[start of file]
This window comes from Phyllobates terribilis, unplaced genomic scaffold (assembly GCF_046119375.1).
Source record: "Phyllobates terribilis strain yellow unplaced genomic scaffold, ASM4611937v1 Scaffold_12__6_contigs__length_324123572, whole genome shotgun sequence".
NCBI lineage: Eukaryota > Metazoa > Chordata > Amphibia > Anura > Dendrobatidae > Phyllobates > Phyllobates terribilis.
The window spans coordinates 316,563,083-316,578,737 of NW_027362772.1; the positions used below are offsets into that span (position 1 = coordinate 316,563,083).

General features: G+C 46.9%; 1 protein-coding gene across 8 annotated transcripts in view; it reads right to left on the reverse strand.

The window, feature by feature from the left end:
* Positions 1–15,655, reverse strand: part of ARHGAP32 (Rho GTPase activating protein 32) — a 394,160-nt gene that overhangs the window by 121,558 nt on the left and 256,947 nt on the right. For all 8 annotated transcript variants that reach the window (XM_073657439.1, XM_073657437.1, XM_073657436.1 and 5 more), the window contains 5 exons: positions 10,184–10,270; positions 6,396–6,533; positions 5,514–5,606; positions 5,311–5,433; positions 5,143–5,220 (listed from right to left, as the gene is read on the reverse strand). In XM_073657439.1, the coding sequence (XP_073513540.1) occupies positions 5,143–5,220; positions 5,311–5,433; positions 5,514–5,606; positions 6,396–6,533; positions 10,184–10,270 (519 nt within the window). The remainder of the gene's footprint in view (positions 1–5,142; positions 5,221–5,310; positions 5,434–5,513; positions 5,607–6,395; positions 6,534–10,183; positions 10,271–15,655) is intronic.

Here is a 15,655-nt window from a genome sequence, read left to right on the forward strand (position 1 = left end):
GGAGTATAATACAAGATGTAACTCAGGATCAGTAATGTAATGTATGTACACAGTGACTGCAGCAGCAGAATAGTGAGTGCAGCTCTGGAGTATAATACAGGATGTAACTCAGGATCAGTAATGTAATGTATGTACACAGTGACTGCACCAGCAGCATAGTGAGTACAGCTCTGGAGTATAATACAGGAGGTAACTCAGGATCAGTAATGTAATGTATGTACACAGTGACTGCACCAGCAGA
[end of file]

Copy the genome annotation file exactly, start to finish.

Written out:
This window comes from Phyllobates terribilis, unplaced genomic scaffold (assembly GCF_046119375.1).
Source record: "Phyllobates terribilis strain yellow unplaced genomic scaffold, ASM4611937v1 Scaffold_12__6_contigs__length_324123572, whole genome shotgun sequence".
NCBI lineage: Eukaryota > Metazoa > Chordata > Amphibia > Anura > Dendrobatidae > Phyllobates > Phyllobates terribilis.
The window spans coordinates 316,563,083-316,578,737 of NW_027362772.1; the positions used below are offsets into that span (position 1 = coordinate 316,563,083).

General features: G+C 46.9%; 1 protein-coding gene across 8 annotated transcripts in view; it reads right to left on the reverse strand.

The window, feature by feature from the left end:
* Positions 1–15,655, reverse strand: part of ARHGAP32 (Rho GTPase activating protein 32) — a 394,160-nt gene that overhangs the window by 121,558 nt on the left and 256,947 nt on the right. For all 8 annotated transcript variants that reach the window (XM_073657439.1, XM_073657437.1, XM_073657436.1 and 5 more), the window contains 5 exons: positions 10,184–10,270; positions 6,396–6,533; positions 5,514–5,606; positions 5,311–5,433; positions 5,143–5,220 (listed from right to left, as the gene is read on the reverse strand). In XM_073657439.1, the coding sequence (XP_073513540.1) occupies positions 5,143–5,220; positions 5,311–5,433; positions 5,514–5,606; positions 6,396–6,533; positions 10,184–10,270 (519 nt within the window). The remainder of the gene's footprint in view (positions 1–5,142; positions 5,221–5,310; positions 5,434–5,513; positions 5,607–6,395; positions 6,534–10,183; positions 10,271–15,655) is intronic.

Here is a 15,655-nt window from a genome sequence, read left to right on the forward strand (position 1 = left end):
GGAGTATAATACAAGATGTAACTCAGGATCAGTAATGTAATGTATGTACACAGTGACTGCAGCAGCAGAATAGTGAGTGCAGCTCTGGAGTATAATACAGGATGTAACTCAGGATCAGTAATGTAATGTATGTACACAGTGACTGCACCAGCAGCATAGTGAGTACAGCTCTGGAGTATAATACAGGAGGTAACTCAGGATCAGTAATGTAATGTATGTACACAGTGACTGCACCAGCAGA